On Tuesday, Feb. 26, I was with my four-year-old son, Jim, standing in line at the walk-in clinic behind Superstore.
As we waited, a Kamloops RCMP vehicle rolled up and one officer entered the clinic. The second officer remained in the car and started talking to my son.
After he had warmed himself up to Jim, the Mountie then asked my son if he would like to see the police car.
My boy’s eyes lit up so bright as he replied, “Really? Yes!”
The officer then jumped out of his car and let Jim take front seat. The constable showed Jim the entire car, including the big shotgun that was in the middle.
The officer asked Jim if he wanted to see something “cool” — then showed him a switch and how to turn it on. He let Jim flip the switch and on went the flashing lights.
The two of them jumped out of the car to see the flashing lights that Jim had turned on.
My son was so proud he did that himself, but not as proud as I was of him.
Little Jim then asked to see the back of the vehicle, so the Mountie checked the back seat, of course, before inviting my boy to enter. Jim crawled in, sat down asked the officer “come in with me.”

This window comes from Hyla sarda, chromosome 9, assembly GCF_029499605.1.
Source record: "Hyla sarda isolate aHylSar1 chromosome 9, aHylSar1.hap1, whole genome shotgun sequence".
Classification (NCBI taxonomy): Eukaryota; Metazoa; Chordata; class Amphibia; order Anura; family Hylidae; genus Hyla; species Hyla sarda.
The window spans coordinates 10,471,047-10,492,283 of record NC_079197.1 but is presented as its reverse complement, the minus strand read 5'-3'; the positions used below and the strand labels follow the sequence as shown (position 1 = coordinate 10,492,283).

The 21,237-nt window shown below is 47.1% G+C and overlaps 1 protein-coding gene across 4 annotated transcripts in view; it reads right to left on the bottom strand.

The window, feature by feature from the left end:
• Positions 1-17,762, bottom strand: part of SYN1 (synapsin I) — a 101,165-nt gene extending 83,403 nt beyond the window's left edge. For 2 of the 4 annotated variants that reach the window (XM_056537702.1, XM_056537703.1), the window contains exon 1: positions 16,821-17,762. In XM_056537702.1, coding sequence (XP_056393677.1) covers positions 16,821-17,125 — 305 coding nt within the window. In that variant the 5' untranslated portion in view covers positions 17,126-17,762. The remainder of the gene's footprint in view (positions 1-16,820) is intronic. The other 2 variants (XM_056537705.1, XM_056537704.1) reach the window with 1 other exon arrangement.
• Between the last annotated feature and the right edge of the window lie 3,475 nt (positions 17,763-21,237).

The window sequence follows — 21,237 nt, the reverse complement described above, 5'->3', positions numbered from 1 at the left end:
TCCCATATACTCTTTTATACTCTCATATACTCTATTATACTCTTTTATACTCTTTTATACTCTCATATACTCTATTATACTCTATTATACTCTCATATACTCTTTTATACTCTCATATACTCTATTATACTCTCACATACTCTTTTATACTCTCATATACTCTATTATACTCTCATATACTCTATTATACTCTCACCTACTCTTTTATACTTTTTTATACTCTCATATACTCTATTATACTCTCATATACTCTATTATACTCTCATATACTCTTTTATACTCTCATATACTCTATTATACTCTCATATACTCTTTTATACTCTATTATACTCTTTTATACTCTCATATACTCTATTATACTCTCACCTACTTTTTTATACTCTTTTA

The officer laughed and sat beside him. They had a little conversation and introduced themselves. The police officer was so nice that he even took a photo of us on his phone because I had left mine in my car.
I rarely hear of this happening just for the fun of it, but I am so glad it happened to my boy. Not only did Jim avoid waiting in the cold, he also got to take over a police car.
He was so excited about what had happened that we went and bought him some kids’ police gear at the store.
Jim used to be afraid of the police and thought they were mean, but now if you ask him, I bet he will tell you he loves them.
The officer told me he wishes he had the chance to do this more often with children so they can feel safe with them and not afraid.
I hope my boy remembers this day when he is older and it makes an impact on his future to do right.
Hopefully, we see more of this happening to other children.
Thank you, Const. Howard Morine, for this experience.